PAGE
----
Localized loss, also known as minor loss or local pressure loss, refers to the pressure drop or decrease that occurs at specific points or components within a fluid flow system. These points of localized loss are typically associated with sudden changes in geometry, flow direction, or the presence of flow disturbances such as fittings, valves, bends, expansions, contractions, or other obstructions.
Unlike friction loss, which is primarily due to the overall pipe length and surface friction, localized losses are specific to certain locations or elements in the system. They result from changes in the flow profile, the generation of turbulence, vortices, or eddies, and additional energy dissipation in the fluid. The magnitude of localized losses depends on various factors, including the geometry and characteristics of the specific component or location, the flow velocity, fluid properties, and the smoothness of the surfaces. These losses are often quantified using experimentally derived coefficients or pressure loss correlations specific to the type of component or flow disturbance.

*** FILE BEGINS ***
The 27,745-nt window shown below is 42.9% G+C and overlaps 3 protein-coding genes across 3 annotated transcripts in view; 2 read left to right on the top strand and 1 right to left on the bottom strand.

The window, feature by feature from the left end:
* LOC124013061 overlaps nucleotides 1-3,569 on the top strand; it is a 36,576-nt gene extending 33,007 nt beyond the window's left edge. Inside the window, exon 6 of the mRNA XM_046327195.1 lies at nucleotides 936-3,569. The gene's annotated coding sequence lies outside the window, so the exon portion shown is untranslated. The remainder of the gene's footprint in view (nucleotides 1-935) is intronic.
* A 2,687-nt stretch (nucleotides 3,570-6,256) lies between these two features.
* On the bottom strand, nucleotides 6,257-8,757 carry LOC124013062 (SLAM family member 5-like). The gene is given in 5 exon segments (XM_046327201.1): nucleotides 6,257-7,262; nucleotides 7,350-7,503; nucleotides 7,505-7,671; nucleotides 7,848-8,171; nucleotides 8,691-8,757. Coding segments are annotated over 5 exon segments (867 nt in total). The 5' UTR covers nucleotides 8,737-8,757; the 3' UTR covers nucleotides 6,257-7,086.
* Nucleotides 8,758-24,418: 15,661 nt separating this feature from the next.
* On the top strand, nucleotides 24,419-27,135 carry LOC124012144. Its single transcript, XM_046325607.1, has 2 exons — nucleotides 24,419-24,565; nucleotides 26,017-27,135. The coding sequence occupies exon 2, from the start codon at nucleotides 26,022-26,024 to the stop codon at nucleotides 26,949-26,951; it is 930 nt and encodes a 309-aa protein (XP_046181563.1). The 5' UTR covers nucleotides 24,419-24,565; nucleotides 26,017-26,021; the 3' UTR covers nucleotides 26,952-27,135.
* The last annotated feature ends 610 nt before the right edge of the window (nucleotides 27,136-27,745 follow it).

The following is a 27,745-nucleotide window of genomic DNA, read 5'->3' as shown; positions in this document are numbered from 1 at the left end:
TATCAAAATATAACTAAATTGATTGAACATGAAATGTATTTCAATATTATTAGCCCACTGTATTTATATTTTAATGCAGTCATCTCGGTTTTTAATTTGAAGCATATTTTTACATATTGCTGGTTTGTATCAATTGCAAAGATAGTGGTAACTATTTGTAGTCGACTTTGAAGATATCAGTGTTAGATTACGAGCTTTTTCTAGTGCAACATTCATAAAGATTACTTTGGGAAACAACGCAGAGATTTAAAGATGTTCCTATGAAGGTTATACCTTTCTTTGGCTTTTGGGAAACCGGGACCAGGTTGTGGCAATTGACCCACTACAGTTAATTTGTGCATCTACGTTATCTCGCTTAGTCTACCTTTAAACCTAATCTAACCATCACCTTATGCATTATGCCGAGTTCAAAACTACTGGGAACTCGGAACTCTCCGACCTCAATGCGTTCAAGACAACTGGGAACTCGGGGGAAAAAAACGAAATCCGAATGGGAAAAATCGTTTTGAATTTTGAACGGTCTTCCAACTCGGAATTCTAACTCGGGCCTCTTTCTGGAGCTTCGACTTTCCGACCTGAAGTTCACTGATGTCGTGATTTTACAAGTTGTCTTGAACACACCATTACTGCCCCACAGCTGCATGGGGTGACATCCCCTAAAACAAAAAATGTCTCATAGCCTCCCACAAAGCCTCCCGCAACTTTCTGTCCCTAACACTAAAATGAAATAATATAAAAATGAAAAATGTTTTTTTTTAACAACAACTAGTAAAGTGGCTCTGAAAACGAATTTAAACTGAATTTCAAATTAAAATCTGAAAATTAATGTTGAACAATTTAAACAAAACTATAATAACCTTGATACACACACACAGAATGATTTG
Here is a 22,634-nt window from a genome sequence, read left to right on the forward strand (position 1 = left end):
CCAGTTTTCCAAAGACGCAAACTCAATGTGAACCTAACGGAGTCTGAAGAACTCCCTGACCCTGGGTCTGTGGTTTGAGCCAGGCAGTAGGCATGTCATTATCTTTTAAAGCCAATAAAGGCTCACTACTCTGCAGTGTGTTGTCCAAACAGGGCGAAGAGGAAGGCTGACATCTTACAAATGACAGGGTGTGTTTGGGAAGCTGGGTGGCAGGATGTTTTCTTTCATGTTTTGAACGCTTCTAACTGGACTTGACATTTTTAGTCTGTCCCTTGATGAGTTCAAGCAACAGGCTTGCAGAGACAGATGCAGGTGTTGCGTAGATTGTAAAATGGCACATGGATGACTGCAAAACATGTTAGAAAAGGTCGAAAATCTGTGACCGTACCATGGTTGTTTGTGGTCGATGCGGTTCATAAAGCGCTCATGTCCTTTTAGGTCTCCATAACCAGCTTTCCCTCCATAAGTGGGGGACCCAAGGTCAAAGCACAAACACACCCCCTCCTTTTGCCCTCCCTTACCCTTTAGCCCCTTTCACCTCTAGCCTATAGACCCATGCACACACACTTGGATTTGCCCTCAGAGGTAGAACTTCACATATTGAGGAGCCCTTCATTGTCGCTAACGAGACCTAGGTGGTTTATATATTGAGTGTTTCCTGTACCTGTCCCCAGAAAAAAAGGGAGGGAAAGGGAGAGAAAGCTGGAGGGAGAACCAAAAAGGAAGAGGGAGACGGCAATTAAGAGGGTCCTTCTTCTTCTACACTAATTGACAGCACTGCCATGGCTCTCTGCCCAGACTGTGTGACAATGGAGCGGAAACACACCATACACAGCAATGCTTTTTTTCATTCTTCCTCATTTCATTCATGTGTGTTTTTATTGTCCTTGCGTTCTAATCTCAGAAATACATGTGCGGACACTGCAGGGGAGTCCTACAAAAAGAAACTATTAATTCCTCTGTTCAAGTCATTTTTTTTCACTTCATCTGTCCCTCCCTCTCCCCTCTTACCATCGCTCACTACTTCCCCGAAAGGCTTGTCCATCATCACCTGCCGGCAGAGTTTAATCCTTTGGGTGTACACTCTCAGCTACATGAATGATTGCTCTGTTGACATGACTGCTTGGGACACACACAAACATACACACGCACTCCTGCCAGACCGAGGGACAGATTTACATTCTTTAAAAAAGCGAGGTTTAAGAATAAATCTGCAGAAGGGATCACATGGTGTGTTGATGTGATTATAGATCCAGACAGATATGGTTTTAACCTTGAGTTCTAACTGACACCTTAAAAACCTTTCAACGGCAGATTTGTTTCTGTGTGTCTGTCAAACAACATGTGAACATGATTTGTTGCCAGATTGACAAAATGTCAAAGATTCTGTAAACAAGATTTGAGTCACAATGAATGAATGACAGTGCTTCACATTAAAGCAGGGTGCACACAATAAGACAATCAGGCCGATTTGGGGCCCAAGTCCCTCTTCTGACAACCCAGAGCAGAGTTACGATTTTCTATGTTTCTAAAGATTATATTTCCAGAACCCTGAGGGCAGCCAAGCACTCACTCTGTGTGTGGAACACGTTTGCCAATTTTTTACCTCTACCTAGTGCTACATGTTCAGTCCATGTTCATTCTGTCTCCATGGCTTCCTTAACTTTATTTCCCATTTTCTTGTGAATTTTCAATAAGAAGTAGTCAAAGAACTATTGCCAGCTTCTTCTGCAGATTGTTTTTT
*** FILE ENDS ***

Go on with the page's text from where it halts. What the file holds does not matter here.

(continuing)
Accounting for localized losses is essential in system design, hydraulic calculations, and equipment selection. It helps ensure accurate estimation of pressure drops, determination of flow rates, and proper sizing and operation of components to maintain desired system performance. Various techniques, such as using smooth transitions, streamlined designs, or specific fittings designed to minimize localized losses, can be employed to mitigate their effects in fluid flow systems.